02/13/15 3:14pm
02/13/2015 3:14 PM

Longtime Riverhead Town Justice Richard Ehlers will not be seeking re-election this fall.

Mr. Ehlers, who has been in office for 28 years, said he told his staff of his decision to not seek reelection on Tuesday and then notified the Riverhead Republican Committee at their meeting on Wednesday night. (more…)

09/27/14 2:00pm
09/27/2014 2:00 PM

There were 467 cases on the docket in Riverhead Town Justice Richard Ehlers’ court Sept. 15-17. The following were among those adjudicated.

• Tanya Schultheis, 30, of Brown Street in Riverside pleaded guilty to seventh-degree criminal possession of a controlled substance and was sentenced to six months in jail and fined $205.

• Tomasz Zalewski, 25, of Fishel Avenue in Riverhead pleaded guilty to seventh-degree criminal possession of a controlled substance and petit larceny and was sentenced to 90 days in jail.  (more…)

09/05/14 8:00am
09/05/2014 8:00 AM
Riverhead's court officers do not carry a firearm. The judges who serve the court believe that should change. (Credit: Paul Squire)

Riverhead’s court officers do not carry a firearm. The judges who serve the court believe that should change. (Credit: Paul Squire)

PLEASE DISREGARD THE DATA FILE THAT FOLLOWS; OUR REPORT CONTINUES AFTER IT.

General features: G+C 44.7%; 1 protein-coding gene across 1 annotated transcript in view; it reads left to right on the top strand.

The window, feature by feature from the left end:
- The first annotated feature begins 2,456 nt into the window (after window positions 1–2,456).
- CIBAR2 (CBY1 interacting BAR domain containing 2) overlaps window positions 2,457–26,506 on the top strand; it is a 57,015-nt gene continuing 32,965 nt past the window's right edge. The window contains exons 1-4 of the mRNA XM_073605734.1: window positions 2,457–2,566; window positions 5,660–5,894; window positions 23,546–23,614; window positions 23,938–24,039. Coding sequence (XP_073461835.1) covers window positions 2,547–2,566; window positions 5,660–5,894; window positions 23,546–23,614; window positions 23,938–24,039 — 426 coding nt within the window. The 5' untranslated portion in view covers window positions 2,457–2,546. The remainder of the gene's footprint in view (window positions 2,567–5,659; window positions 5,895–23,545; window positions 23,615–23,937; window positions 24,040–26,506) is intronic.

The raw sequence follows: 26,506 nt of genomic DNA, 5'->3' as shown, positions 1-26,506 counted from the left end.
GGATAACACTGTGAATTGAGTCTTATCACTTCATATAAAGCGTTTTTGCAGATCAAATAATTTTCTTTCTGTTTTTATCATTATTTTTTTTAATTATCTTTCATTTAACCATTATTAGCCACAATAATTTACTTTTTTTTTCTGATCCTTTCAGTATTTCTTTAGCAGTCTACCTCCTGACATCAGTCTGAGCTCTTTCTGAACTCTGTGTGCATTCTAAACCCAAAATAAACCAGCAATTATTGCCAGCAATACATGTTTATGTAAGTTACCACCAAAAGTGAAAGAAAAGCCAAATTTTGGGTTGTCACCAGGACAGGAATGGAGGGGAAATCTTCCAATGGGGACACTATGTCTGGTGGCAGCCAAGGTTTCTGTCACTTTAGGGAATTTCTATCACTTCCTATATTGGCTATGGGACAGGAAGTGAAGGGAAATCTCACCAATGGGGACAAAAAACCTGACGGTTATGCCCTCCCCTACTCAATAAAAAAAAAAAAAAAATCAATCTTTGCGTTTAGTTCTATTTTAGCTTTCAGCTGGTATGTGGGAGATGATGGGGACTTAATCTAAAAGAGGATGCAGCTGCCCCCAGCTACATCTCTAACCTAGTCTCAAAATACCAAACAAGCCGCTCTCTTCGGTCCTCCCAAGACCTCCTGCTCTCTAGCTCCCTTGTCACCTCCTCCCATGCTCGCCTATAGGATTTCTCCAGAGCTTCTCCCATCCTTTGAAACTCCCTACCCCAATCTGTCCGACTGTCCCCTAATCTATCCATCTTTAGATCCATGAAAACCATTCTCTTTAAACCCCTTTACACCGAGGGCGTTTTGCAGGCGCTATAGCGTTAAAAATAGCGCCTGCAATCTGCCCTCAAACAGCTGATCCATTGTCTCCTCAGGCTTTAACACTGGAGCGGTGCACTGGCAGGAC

The men and women brought into Riverhead Town Justice Court throughout the year stand accused of a wide array of crimes.

While some are being arraigned on non-violent charges, others have allegedly robbed, killed, beaten and raped people — and often they’ve reportedly committed these types of crimes on more than one occasion.

Yet, unlike most towns, the exterior of the courtroom they enter is secured by court officers who do not carry guns.

So while the accused criminals are escorted into the court by armed police officers, those who meet them there — sometimes family members, other times associates or potential adversaries — are greeted by unarmed court officers.

Riverhead Town Supervisor Sean Walter and Police Chief David Hegermiller say the cramped hallways leading into the courtroom are not conducive to arming officers. Justices Allen Smith and Richard Ehlers and assistant district attorney Tim McNulty disagree.

On this issue, we tend to side with the judges and prosecutor, who spend more time in the courtroom and are more in touch with its needs.

The argument that the corridor where guests of the court are screened is too narrow and could lead to situations in which officers have their guns removed from them is too simplistic. These are trained peace officers who already receive firearms training and, like police officers, should be trusted never to lose possession of their gun in a dangerous situation. As long as they continue to receive proper training — and additional training where necessary — this should never be an issue.